Ezekiel 39:21 “I will display my glory among the nations, and all the nations will see the punishment I inflict and the hand I lay on them…”

Matthew 12:18 “Here is my servant whom I have chosen,
the one I love, in whom I delight;
I will put my Spirit on him,
and he will proclaim justice to the nations.
21     In his name the nations will put their hope
(Matthew citing Isaiah 42)

Rev. 15:3 …“Great and marvelous are your deeds,
Lord God Almighty.
Just and true are your ways,
King of the nations

In Acts 10, Peter is given a vision prior to his meeting with Cornelius which begins the widening of God’s salvation to people regardless of their membership in ethnic Israel.  He says,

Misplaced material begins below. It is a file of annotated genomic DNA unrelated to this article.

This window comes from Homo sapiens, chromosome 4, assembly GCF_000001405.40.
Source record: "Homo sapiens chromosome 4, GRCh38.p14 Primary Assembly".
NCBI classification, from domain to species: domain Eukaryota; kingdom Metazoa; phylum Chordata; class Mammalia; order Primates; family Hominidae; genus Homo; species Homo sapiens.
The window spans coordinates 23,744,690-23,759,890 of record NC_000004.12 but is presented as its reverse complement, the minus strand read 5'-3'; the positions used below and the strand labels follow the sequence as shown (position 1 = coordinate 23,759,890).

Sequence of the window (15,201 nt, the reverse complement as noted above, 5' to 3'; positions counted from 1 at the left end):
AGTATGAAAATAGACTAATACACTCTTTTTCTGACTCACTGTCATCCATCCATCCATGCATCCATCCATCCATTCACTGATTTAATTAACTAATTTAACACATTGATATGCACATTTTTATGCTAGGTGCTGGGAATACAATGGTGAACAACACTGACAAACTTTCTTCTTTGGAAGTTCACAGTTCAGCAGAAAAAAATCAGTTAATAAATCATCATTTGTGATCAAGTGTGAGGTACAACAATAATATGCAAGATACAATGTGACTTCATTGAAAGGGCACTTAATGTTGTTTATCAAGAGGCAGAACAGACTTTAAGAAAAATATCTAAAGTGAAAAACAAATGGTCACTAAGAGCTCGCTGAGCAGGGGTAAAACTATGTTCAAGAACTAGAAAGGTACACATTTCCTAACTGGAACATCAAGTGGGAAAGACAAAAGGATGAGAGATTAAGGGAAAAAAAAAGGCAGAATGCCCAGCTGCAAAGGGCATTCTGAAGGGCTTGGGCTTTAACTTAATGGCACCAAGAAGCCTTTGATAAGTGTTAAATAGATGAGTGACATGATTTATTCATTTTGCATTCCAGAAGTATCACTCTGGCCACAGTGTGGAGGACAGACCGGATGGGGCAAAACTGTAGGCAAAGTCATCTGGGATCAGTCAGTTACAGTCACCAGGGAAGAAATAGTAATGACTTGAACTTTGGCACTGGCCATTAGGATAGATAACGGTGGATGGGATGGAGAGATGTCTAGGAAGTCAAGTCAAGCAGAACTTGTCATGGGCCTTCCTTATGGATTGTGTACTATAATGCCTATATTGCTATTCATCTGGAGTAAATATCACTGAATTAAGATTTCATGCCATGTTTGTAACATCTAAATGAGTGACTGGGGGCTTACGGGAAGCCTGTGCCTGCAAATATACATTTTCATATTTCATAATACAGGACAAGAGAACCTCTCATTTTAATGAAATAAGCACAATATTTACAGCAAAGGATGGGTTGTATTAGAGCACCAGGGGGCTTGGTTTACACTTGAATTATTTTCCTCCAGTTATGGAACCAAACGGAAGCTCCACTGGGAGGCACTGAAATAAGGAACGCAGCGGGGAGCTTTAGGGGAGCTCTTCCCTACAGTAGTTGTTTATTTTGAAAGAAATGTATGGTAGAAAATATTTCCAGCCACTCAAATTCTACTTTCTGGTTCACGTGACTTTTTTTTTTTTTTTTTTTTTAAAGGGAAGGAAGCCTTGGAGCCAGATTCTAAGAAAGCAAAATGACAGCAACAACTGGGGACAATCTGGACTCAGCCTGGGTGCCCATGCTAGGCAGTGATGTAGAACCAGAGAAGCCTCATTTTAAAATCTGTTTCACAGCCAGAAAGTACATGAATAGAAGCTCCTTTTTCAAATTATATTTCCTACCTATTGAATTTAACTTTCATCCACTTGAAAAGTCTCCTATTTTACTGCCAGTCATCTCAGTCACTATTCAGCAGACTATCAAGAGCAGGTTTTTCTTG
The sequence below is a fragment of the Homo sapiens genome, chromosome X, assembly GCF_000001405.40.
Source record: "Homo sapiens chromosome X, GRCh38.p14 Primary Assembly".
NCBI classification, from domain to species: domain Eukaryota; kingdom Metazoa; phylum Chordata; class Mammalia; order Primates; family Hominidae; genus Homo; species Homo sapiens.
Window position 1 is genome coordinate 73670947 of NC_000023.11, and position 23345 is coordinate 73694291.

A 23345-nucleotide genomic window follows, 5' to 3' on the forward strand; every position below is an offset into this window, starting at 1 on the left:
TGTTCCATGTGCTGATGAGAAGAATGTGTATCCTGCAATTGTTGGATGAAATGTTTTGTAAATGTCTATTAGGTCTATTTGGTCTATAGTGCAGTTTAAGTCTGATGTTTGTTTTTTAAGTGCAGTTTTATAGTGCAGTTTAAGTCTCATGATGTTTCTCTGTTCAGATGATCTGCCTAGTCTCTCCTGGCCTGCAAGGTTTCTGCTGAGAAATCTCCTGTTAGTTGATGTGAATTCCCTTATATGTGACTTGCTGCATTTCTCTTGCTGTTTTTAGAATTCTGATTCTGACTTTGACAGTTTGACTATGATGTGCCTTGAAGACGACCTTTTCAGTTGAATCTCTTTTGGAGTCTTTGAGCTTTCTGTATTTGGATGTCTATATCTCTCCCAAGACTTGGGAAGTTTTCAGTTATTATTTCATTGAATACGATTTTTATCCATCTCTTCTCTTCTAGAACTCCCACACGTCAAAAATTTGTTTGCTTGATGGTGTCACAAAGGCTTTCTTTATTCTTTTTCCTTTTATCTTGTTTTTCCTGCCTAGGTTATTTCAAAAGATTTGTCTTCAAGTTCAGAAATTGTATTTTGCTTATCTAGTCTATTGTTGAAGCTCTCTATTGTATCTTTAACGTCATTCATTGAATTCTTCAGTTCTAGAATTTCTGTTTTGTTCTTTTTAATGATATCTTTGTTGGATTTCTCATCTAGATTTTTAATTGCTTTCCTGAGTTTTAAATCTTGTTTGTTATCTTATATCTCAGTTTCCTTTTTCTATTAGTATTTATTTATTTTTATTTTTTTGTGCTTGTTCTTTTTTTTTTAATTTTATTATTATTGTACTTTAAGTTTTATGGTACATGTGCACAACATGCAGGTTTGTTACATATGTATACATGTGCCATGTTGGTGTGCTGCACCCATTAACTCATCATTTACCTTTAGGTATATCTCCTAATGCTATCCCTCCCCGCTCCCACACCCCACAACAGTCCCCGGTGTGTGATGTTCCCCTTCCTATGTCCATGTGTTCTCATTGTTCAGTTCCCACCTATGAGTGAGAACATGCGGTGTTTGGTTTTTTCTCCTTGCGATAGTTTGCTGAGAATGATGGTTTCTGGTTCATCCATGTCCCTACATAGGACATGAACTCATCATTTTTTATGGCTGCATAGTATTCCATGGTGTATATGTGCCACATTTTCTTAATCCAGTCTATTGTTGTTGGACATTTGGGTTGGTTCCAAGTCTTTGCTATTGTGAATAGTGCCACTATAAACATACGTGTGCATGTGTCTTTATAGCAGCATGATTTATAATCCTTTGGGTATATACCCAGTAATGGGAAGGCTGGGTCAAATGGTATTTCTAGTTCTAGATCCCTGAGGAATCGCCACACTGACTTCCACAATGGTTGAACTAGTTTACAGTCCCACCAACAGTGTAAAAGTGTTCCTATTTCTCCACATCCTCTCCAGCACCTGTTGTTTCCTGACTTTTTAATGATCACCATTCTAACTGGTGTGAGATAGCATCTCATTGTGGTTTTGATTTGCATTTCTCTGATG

34 … “I now realize how true it is that God does not show favoritism 35 but accepts from every nation the one who fears him and does what is right…”

To show the importance of this story, Luke, the author of Acts, repeats the whole thing again in Acts 11.

Paul repeats this when he says,

I Cor 12:13 For we were all baptized by one Spirit so as to form one body—whether Jews or Gentiles, slave or free—and we were all given the one Spirit to drink. 14 Even so the body is not made up of one part but of many.

and again,

27 for all of you who were baptized into Christ have clothed yourselves with Christ. 28 There is neither Jew nor Gentile, neither slave nor free, nor is there male and female, for you are all one in Christ Jesus. 29 If you belong to Christ, then you are Abraham’s seed, and heirs according to the promise.